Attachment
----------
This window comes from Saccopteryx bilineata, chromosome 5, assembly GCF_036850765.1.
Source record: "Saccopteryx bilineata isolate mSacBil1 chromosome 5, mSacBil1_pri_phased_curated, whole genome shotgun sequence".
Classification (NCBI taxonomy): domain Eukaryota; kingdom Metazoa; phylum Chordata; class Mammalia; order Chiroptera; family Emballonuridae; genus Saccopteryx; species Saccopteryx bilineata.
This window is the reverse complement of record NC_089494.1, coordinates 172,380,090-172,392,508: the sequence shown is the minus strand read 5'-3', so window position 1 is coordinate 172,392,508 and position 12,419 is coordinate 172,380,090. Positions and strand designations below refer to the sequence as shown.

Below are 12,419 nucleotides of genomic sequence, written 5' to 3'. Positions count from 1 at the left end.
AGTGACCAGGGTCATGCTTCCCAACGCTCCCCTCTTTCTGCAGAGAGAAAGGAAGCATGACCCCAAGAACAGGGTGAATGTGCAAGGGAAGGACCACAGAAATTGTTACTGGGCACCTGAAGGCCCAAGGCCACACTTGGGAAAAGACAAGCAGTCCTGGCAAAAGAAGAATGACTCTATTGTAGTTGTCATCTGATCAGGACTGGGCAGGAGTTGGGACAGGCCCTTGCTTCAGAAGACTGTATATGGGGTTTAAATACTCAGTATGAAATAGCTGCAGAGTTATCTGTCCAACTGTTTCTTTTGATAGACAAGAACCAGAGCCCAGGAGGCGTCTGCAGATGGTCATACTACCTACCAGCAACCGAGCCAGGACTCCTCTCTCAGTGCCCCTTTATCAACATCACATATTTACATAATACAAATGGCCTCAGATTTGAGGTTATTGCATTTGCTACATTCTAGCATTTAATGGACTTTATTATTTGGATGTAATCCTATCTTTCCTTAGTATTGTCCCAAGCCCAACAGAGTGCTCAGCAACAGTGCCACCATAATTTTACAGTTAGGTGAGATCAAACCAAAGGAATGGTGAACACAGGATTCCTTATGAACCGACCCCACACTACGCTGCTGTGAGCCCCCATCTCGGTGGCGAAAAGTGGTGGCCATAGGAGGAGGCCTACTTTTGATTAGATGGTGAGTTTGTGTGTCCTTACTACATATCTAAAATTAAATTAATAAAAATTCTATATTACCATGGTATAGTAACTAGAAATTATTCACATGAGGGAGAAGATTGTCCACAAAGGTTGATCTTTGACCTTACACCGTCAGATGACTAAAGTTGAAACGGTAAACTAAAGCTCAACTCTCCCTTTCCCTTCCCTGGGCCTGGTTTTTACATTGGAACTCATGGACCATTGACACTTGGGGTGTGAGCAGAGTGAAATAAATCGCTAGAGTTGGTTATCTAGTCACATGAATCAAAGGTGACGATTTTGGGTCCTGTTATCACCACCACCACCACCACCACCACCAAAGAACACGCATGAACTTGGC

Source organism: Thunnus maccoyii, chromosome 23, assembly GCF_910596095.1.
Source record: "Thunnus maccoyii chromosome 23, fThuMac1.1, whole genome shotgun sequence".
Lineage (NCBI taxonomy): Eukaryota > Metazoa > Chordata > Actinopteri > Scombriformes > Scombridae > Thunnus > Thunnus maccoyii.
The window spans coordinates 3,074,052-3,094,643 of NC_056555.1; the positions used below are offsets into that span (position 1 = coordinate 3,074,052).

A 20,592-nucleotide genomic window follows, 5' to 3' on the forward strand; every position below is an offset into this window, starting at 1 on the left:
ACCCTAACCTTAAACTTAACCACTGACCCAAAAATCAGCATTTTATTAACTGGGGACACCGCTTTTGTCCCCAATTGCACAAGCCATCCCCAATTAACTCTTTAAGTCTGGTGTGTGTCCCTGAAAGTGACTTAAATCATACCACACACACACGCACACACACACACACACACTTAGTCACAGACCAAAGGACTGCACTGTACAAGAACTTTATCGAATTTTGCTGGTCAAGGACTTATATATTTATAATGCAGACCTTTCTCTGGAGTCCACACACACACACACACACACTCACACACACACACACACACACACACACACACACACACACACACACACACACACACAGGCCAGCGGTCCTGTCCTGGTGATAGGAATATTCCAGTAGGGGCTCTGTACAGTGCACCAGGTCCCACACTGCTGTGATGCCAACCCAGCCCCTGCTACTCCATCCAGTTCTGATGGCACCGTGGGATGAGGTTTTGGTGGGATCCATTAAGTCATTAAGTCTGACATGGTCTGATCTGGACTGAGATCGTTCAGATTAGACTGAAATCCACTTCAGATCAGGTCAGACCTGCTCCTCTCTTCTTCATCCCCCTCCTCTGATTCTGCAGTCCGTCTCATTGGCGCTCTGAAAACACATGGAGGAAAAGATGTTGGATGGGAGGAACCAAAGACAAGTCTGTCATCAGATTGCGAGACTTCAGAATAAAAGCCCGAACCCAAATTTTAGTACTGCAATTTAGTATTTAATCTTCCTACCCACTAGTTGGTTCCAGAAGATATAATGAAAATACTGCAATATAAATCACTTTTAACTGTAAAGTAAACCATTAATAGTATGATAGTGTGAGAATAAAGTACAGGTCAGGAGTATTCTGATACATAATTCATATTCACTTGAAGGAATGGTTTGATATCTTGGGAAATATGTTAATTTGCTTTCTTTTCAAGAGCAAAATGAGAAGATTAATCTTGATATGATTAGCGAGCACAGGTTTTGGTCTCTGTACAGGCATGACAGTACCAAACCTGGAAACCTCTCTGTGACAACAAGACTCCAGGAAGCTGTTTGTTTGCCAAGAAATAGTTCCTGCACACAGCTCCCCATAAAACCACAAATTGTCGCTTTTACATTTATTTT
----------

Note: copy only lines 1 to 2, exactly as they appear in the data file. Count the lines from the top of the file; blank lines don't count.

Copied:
This window comes from Saccopteryx bilineata, chromosome 5, assembly GCF_036850765.1.
Source record: "Saccopteryx bilineata isolate mSacBil1 chromosome 5, mSacBil1_pri_phased_curated, whole genome shotgun sequence".